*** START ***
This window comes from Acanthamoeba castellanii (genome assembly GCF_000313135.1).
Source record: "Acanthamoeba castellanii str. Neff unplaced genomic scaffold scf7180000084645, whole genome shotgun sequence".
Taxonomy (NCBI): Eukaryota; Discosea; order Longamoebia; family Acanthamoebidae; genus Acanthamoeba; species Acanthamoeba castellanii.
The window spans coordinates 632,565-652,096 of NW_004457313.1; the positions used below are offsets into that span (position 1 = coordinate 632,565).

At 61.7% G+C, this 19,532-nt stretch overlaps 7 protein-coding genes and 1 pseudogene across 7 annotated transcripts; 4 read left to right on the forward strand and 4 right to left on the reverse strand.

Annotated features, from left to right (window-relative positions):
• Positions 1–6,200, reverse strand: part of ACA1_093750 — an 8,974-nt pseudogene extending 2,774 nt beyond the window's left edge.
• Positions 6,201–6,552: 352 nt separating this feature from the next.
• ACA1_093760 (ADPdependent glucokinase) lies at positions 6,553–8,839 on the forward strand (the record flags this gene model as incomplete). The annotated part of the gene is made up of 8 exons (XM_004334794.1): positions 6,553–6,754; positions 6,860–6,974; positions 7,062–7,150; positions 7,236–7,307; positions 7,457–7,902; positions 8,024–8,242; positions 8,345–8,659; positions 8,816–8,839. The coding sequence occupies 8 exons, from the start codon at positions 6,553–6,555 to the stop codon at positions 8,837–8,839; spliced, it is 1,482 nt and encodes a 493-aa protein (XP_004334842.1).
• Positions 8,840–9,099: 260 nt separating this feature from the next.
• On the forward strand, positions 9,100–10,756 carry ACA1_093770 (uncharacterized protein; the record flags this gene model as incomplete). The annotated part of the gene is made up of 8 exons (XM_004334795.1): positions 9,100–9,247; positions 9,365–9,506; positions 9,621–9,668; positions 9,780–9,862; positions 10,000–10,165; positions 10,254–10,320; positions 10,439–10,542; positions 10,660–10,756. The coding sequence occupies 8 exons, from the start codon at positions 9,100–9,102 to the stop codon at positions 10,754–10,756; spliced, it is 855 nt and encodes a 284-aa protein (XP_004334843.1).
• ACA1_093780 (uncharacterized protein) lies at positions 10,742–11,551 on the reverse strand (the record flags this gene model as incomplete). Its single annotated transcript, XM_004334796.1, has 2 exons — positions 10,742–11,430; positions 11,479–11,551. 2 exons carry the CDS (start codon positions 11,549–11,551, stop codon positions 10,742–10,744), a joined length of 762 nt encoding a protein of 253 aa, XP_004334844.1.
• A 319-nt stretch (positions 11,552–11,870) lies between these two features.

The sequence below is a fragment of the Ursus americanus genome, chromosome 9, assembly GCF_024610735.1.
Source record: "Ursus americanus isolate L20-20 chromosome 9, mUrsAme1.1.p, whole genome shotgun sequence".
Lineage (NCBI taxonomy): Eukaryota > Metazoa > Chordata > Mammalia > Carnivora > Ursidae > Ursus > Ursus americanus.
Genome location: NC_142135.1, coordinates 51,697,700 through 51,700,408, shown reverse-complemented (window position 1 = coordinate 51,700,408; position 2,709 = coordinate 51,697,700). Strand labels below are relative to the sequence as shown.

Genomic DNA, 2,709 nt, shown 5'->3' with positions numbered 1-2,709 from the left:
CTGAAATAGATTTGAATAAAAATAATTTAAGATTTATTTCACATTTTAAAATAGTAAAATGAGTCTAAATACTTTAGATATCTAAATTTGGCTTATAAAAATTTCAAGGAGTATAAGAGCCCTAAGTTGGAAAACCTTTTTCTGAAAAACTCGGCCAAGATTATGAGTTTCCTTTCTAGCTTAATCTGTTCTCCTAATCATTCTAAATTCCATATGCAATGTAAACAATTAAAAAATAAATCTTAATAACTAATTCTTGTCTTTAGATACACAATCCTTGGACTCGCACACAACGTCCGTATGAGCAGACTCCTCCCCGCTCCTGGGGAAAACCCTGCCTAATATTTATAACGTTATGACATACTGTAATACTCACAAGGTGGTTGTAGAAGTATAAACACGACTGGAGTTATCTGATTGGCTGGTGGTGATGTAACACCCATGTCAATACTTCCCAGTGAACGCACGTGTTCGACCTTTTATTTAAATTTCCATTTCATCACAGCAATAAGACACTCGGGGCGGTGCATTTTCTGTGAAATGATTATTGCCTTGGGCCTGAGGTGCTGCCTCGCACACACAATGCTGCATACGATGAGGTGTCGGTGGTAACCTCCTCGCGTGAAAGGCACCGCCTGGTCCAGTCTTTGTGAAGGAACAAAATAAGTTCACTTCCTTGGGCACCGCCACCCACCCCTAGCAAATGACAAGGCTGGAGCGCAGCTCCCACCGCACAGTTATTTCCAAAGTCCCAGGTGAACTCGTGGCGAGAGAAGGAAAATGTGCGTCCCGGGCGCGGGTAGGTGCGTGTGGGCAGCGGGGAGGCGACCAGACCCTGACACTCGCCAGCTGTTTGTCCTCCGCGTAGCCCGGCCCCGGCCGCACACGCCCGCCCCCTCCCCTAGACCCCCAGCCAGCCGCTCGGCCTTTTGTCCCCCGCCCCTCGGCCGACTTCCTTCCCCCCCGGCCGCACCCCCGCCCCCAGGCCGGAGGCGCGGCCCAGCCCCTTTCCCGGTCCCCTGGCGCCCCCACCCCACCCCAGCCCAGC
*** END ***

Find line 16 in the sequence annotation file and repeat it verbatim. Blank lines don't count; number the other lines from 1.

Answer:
Lineage (NCBI taxonomy): Eukaryota > Metazoa > Chordata > Mammalia > Carnivora > Ursidae > Ursus > Ursus americanus.